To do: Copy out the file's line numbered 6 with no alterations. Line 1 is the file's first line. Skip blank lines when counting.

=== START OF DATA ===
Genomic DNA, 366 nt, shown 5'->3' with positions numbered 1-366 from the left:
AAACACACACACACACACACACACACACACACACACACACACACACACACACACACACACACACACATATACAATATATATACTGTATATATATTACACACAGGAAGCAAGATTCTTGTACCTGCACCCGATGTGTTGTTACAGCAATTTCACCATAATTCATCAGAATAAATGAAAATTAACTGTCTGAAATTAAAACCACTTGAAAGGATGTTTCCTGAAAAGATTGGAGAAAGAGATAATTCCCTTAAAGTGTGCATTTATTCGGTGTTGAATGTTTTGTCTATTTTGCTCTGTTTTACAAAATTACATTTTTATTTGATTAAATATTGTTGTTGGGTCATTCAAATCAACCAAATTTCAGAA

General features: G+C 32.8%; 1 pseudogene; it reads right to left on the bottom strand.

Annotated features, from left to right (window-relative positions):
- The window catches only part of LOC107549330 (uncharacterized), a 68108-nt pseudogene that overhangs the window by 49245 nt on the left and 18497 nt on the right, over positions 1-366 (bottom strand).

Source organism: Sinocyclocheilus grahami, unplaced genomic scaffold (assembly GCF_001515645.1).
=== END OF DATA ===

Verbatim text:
Source organism: Sinocyclocheilus grahami, unplaced genomic scaffold (assembly GCF_001515645.1).